“Of course, we as Zimbabweans we are not invited.  We have no misgivings when America decides to exclude us.  It is a country which has been uncomfortable with an assertive nationalist.  We brook no strictures from anybody, including America,” said Mutsvangwa.

I asked Ruhanya if Mugabe’s exclusion had something to do with his “assertive nationalism."

"No, it has nothing to do with uprightness to the West or otherwise.  But it has to do with how he governs his country.  The kind of economic undergrowth that we have seen has nothing to do with the West.  America is averse to authoritarian regimes, averse to patrimonial regimes, that is why Mugabe is not there.  That is why he was not invited by Obama. Also to do with the election of last year," he said.

The Obama administration was one of the Western governments that refused to recognize Mugabe’s re-election in July 2013, which the opposition MDC party says was rigged.

You May Like

Turbulent Transition Imperils Tunisia’s Arab Spring Gains

Critics say new anti-terrorism laws worsen Tunisia's situation while others put faith in country’s vibrant civil organizations, women’s movement More

Burundi’s Political Crisis May Become Humanitarian One

United Nations aid agencies issue warning as deadly violence sends tens of thousands fleeing More

Yemenis Adjust to Life Under Houthi Rule

Locals want warring parties to strike deal to stop bloodletting before deciding how country is governed More

This forum has been closed.
Comment Sorting
Comments
     
by: Met Mina from: South Africa
August 06, 2014 2:15 PM
Who are you America on our Zimbabwean or African issues, is that what a humanitarian organization do, to devide and rule. You think we are all fools to go against our own President because of your evil pretence. Where have you ever seen someone who loves the children of a father that they hate, please, please leave us alone, God the Almighty will look after us, keep your carrots and never mind about us. We are now getting agitated by your cheap politics. You think we are too foolish to see what you have long embarked on against Zimbabwe, don't pretend to be good people, God knows you are cruel, if you have people of Zimbabwe help them quietly not your stupid, empty noise..please...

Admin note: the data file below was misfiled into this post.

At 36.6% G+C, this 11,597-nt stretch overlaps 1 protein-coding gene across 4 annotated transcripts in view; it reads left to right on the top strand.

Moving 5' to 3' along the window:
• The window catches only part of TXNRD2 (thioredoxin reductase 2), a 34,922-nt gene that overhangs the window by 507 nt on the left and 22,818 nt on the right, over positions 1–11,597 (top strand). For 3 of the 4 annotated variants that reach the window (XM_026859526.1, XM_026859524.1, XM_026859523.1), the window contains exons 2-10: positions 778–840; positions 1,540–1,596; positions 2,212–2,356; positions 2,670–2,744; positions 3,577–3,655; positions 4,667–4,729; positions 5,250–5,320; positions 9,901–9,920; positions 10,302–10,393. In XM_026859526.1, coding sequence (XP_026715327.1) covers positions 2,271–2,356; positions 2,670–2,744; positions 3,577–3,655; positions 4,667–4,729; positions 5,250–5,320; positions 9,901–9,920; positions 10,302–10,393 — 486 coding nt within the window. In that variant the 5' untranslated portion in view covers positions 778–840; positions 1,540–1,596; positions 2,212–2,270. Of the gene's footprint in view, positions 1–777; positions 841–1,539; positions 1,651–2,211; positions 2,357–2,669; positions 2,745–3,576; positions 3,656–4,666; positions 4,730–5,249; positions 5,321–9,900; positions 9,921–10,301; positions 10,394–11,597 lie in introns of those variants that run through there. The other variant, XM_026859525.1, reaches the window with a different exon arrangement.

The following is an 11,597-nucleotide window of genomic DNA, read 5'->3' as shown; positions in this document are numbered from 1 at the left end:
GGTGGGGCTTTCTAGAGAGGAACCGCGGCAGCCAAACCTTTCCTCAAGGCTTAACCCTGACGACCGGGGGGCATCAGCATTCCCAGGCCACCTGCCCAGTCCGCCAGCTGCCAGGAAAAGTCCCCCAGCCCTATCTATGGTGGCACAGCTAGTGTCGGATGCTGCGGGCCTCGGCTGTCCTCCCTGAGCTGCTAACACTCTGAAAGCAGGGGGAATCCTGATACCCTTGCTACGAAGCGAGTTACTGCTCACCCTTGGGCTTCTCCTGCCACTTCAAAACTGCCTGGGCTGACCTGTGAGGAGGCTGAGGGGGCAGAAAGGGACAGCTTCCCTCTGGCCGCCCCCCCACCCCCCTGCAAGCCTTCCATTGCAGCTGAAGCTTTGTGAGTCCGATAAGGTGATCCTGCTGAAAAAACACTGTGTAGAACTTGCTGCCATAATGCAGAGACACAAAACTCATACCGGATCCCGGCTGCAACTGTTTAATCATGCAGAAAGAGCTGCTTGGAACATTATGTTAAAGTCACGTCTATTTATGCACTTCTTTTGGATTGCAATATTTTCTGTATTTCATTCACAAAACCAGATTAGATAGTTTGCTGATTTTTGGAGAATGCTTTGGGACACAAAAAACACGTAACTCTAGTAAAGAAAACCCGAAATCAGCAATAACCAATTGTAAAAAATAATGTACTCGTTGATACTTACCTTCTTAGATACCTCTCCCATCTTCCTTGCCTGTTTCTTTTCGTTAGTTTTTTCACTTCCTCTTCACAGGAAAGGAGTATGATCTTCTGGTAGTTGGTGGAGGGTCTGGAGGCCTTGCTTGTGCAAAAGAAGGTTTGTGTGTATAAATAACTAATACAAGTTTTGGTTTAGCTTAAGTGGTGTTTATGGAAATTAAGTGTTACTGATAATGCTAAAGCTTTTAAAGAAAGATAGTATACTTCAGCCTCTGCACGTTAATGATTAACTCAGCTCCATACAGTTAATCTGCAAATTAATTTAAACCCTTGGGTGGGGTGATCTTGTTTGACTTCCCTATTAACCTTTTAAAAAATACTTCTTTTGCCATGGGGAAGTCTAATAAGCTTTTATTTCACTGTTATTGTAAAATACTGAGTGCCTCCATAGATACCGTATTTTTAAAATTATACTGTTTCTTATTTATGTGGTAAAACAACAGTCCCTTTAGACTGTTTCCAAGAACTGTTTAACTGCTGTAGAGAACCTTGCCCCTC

In Response

by: Martin from: Gweru
August 07, 2014 3:22 AM
Met Mina that's exactly what they are doing leaving us alone to our selfish rulers who neglect to invest in the public health sector but prefer to go out of Africa on the very poor tax payers' money to seek medical help. Met Mina you should come back home and work for the good of Zimbabwe instead of being a dog for the boers.

by: son of the soil from: zimbabwe
August 06, 2014 12:53 PM
Who doesnhebthink he is,how have we been living for the past 15 years. Africa will never become a country full of immigrants.

by: Bill Fairbairn from: Canada
August 06, 2014 8:15 AM
When will the U.S. and Britain give Zimbabwe the chance it deserves? Gaza needs this chance too.

by: Elford Takudzwa Makarichi from: Johansburg
August 06, 2014 2:38 AM
Mugabe is our beloved president.whether they invite him or nt that has nothing to do wt hm.We wil always loves yu nomater watever they say about yu.Obama should concentrate on American issues den Mugabe on Zimbabwean issues thats all.Tinokudai Gushungo

by: Xaaji Dhagax from: Somalia
August 06, 2014 1:45 AM
Robert Gabriel Mugabe may our Lord bless you forever. You are my hero! Continue to stand tall and firm, never blink.

by: Chabanga@gmail.com from: Masheast
August 05, 2014 1:50 PM